What if I told you that I don’t always want to write? What if I told you that sometimes I grumble on Monday mornings because I have committed to updating “Cassie Contemplates”? Don’t get me wrong; I love writing. But sometimes I’m just tired, and I want a day off. That goes for other areas of my life too. Although I love music, I don’t always want to practice, get up early to lead worship, or sing through a bad cold or allergy attack. Sometimes I’m just plain tired and I just don’t want to do it.
I’m sure you can relate in some way. No one always loves getting up and going to work on a Monday morning. No one really loves cleaning the house or scrubbing the toilet. No one loves weeding the garden or shoveling the sidewalks. But the truth is, if we don’t do these things— the mundane things of life— everything stacks up and there is more to accomplish later.
Over the past few years, I have been surrounded by people with disabilities. I have seen the daily tasks that are certainly not easy. I watch mothers care for their children, taking very little time for themselves. I see fathers lifting a heavy wheelchair or carrying equipment so their child can survive through another day. I see personal care attendants come to work each day with a smile because they love their client and want what’s best for them in their daily activities.
But what if these caregivers and parents didn’t show up to do their work each day? It would be like me not showing up to lead worship. “Oh, someone else will do it,” I could say to myself and then expect Michele, Lori, or Jule to cover for me at the piano. What if neither of them was available? We probably wouldn’t have any music at church. The same is true of caregivers and parents that don’t show up to work. The person with the disability would be effected more than we probably realize.
Since I have a visual impairment, I can relate on some level here. If a person says they are going to pick me up to drive me to an appointment, I assume they will be on time and get me where I need to go when asked. But what if that person is running late or forgets that they are supposed to help me? You guessed it; I don’t go. There have been a few occasions where I have been forced to wait until someone could pick me up or I have had to scramble for transportation when someone backs out on me. It is frustrating to endure the times when someone isn’t dependable.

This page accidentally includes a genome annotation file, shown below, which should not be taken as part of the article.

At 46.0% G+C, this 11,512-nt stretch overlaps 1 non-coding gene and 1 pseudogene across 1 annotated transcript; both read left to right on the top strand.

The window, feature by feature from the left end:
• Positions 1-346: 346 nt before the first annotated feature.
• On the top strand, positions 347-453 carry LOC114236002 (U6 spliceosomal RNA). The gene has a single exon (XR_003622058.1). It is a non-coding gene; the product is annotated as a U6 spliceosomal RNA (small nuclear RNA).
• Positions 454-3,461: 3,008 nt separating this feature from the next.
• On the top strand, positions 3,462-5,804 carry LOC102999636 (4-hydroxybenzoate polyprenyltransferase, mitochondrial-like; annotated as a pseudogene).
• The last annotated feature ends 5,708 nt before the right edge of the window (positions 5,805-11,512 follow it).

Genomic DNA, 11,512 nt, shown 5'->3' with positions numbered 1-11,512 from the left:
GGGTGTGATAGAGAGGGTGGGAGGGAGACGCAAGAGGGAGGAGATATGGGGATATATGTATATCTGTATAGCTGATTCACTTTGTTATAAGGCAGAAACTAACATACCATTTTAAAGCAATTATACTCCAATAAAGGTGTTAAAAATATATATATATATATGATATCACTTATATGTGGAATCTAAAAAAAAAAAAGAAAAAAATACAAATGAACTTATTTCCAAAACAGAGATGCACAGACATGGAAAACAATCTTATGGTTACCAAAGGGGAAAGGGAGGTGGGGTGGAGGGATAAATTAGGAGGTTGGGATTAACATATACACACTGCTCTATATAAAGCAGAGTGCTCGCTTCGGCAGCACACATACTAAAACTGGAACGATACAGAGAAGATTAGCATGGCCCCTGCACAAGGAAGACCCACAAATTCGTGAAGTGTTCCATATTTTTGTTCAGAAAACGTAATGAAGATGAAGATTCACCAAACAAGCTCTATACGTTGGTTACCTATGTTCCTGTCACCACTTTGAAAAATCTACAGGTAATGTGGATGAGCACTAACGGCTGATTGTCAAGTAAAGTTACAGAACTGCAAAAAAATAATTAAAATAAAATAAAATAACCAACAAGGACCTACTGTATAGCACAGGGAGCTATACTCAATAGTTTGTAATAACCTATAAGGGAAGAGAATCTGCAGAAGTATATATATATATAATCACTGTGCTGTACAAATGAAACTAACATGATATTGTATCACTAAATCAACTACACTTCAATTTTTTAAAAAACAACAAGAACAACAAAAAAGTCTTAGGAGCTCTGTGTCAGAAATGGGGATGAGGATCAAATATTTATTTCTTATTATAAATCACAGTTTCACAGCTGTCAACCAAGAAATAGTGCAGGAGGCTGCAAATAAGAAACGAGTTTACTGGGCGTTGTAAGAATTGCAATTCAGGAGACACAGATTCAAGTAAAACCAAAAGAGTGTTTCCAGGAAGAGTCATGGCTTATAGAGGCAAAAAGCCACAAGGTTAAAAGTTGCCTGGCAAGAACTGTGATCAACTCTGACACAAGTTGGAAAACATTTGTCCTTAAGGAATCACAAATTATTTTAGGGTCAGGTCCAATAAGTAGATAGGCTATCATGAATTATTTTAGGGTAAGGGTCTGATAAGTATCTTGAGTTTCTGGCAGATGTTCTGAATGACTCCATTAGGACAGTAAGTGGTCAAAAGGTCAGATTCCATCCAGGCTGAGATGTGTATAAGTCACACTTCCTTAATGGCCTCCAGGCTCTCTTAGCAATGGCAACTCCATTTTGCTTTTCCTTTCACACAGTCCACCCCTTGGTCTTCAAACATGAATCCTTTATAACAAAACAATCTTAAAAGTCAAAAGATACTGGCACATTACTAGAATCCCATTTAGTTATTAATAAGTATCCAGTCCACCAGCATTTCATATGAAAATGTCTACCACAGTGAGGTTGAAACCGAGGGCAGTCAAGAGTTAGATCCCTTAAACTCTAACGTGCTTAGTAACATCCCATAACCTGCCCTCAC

It makes me value and commend the people who don’t just leave their charge hanging. These are the people who don’t let illness, personal agenda, or selfishness get in the way of serving the one they love. I think of the woman I met on a flight to Flint, Michigan recently. She was traveling back home after a brief vacation where she had taken some much needed time for herself. She was a full-time caregiver to her teenage grandson who cannot speak and has the mental capacities of a toddler. Then when I landed in Flint, I was connected with a sweet mother and daughter who walk through each day with a close-knit bond. While the mother dresses and bathes her daughter each morning, they recite Scripture together as a means for both of them to occupy their minds as they work through the daily routine. I witnessed the dedication and selflessness of this mother as she put her daughter first before taking time to prepare herself for the day.
Then there are Karen and Bridget— two mothers who care for their daughters with cerebral palsy. There are daily cares to consider and a hectic routine, but both Bridget and Karen have made it their mission to serve others even though they are sure to be exhausted at the end of each day. If anyone ever needed something, Karen would be there in a heartbeat if she were needed. Although she was busy with her many commitments, she helped me find a place to live after I became sick at my previous residence. She and her family don’t think twice about asking me and others out to dinner just because they want to give back and bless their friends and family. Karen cares for her aging parents and in-laws as well and is always busy doing something at the church when someone needs a helping hand.
In addition to caring for her daughter, Bridget dedicates her time and talents to serving teens with disabilities in her local community. She commits her time and energy to making a difference in the lives of these students and enthusiastically promotes leadership training and community service. Oh, and I should probably mention that she doesn’t just care for her daughter’s physical needs. She is also a personal care attendant for others all while living day-to-day as a single mother. She is a leader, a fighter, and a selfless servant
In these past few weeks, I have been reminded of the hard work and dedication of those who serve people with disabilities, and my heart is warmed by their selfless love and service. The next time I think I am too tired to do something, I will think of Sandy, Bridget, Karen, and the woman on the airplane. These are the people that “bring it” every day and who “show up” no matter what. These are the people that are the heroes for so many others. These are the people who care.